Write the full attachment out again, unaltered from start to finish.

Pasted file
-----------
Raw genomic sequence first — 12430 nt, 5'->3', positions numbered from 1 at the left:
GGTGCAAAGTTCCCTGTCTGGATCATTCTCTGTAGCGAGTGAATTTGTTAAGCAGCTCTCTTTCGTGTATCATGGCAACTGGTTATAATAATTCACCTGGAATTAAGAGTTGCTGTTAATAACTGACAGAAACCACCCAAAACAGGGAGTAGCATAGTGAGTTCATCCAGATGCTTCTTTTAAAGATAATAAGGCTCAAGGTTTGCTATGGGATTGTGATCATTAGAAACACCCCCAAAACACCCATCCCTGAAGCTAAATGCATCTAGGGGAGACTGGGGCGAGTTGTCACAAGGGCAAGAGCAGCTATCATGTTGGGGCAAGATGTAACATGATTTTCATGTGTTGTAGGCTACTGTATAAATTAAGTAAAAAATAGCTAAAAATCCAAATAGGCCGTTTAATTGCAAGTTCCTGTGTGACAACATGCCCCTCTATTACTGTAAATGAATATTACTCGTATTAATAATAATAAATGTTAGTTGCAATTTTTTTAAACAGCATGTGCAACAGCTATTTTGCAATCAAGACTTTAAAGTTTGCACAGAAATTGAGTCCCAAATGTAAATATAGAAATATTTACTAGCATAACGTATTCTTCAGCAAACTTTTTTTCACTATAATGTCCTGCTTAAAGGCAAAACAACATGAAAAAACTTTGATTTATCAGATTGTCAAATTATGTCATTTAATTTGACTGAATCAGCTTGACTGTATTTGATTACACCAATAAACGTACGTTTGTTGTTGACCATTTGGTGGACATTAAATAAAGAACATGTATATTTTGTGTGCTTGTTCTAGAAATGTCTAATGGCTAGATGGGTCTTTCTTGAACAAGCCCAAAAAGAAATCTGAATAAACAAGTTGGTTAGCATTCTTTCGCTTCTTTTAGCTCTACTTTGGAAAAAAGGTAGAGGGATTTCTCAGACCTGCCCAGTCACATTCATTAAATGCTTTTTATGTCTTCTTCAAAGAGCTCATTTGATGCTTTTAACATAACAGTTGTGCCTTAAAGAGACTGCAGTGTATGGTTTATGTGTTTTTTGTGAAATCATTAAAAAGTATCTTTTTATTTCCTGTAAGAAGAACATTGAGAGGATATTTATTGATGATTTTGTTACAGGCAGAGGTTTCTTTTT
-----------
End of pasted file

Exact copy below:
Raw genomic sequence first — 12430 nt, 5'->3', positions numbered from 1 at the left:
GGTGCAAAGTTCCCTGTCTGGATCATTCTCTGTAGCGAGTGAATTTGTTAAGCAGCTCTCTTTCGTGTATCATGGCAACTGGTTATAATAATTCACCTGGAATTAAGAGTTGCTGTTAATAACTGACAGAAACCACCCAAAACAGGGAGTAGCATAGTGAGTTCATCCAGATGCTTCTTTTAAAGATAATAAGGCTCAAGGTTTGCTATGGGATTGTGATCATTAGAAACACCCCCAAAACACCCATCCCTGAAGCTAAATGCATCTAGGGGAGACTGGGGCGAGTTGTCACAAGGGCAAGAGCAGCTATCATGTTGGGGCAAGATGTAACATGATTTTCATGTGTTGTAGGCTACTGTATAAATTAAGTAAAAAATAGCTAAAAATCCAAATAGGCCGTTTAATTGCAAGTTCCTGTGTGACAACATGCCCCTCTATTACTGTAAATGAATATTACTCGTATTAATAATAATAAATGTTAGTTGCAATTTTTTTAAACAGCATGTGCAACAGCTATTTTGCAATCAAGACTTTAAAGTTTGCACAGAAATTGAGTCCCAAATGTAAATATAGAAATATTTACTAGCATAACGTATTCTTCAGCAAACTTTTTTTCACTATAATGTCCTGCTTAAAGGCAAAACAACATGAAAAAACTTTGATTTATCAGATTGTCAAATTATGTCATTTAATTTGACTGAATCAGCTTGACTGTATTTGATTACACCAATAAACGTACGTTTGTTGTTGACCATTTGGTGGACATTAAATAAAGAACATGTATATTTTGTGTGCTTGTTCTAGAAATGTCTAATGGCTAGATGGGTCTTTCTTGAACAAGCCCAAAAAGAAATCTGAATAAACAAGTTGGTTAGCATTCTTTCGCTTCTTTTAGCTCTACTTTGGAAAAAAGGTAGAGGGATTTCTCAGACCTGCCCAGTCACATTCATTAAATGCTTTTTATGTCTTCTTCAAAGAGCTCATTTGATGCTTTTAACATAACAGTTGTGCCTTAAAGAGACTGCAGTGTATGGTTTATGTGTTTTTTGTGAAATCATTAAAAAGTATCTTTTTATTTCCTGTAAGAAGAACATTGAGAGGATATTTATTGATGATTTTGTTACAGGCAGAGGTTTCTTTTT